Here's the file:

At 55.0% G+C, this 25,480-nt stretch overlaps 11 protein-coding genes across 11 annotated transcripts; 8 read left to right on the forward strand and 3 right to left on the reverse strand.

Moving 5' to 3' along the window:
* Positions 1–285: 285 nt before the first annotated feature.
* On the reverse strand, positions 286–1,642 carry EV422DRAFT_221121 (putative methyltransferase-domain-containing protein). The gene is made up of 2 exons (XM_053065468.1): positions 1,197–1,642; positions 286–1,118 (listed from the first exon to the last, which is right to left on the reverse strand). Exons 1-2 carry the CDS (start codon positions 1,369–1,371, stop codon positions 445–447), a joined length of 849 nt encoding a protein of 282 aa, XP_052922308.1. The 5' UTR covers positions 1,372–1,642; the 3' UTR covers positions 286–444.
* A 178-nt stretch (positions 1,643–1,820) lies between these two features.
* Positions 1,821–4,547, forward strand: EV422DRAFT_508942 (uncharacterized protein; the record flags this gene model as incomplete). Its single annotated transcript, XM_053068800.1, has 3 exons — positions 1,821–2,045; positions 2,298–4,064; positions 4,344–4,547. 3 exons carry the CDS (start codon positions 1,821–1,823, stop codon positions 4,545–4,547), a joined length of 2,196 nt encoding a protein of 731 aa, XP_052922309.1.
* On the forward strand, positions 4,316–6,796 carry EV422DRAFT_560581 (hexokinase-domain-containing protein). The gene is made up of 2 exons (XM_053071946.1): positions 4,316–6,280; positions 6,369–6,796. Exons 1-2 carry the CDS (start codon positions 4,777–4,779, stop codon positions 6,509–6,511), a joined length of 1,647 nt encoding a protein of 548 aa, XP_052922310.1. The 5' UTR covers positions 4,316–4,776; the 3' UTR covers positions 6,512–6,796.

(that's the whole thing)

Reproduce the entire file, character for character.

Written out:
At 55.0% G+C, this 25,480-nt stretch overlaps 11 protein-coding genes across 11 annotated transcripts; 8 read left to right on the forward strand and 3 right to left on the reverse strand.

Moving 5' to 3' along the window:
* Positions 1–285: 285 nt before the first annotated feature.
* On the reverse strand, positions 286–1,642 carry EV422DRAFT_221121 (putative methyltransferase-domain-containing protein). The gene is made up of 2 exons (XM_053065468.1): positions 1,197–1,642; positions 286–1,118 (listed from the first exon to the last, which is right to left on the reverse strand). Exons 1-2 carry the CDS (start codon positions 1,369–1,371, stop codon positions 445–447), a joined length of 849 nt encoding a protein of 282 aa, XP_052922308.1. The 5' UTR covers positions 1,372–1,642; the 3' UTR covers positions 286–444.
* A 178-nt stretch (positions 1,643–1,820) lies between these two features.
* Positions 1,821–4,547, forward strand: EV422DRAFT_508942 (uncharacterized protein; the record flags this gene model as incomplete). Its single annotated transcript, XM_053068800.1, has 3 exons — positions 1,821–2,045; positions 2,298–4,064; positions 4,344–4,547. 3 exons carry the CDS (start codon positions 1,821–1,823, stop codon positions 4,545–4,547), a joined length of 2,196 nt encoding a protein of 731 aa, XP_052922309.1.
* On the forward strand, positions 4,316–6,796 carry EV422DRAFT_560581 (hexokinase-domain-containing protein). The gene is made up of 2 exons (XM_053071946.1): positions 4,316–6,280; positions 6,369–6,796. Exons 1-2 carry the CDS (start codon positions 4,777–4,779, stop codon positions 6,509–6,511), a joined length of 1,647 nt encoding a protein of 548 aa, XP_052922310.1. The 5' UTR covers positions 4,316–4,776; the 3' UTR covers positions 6,512–6,796.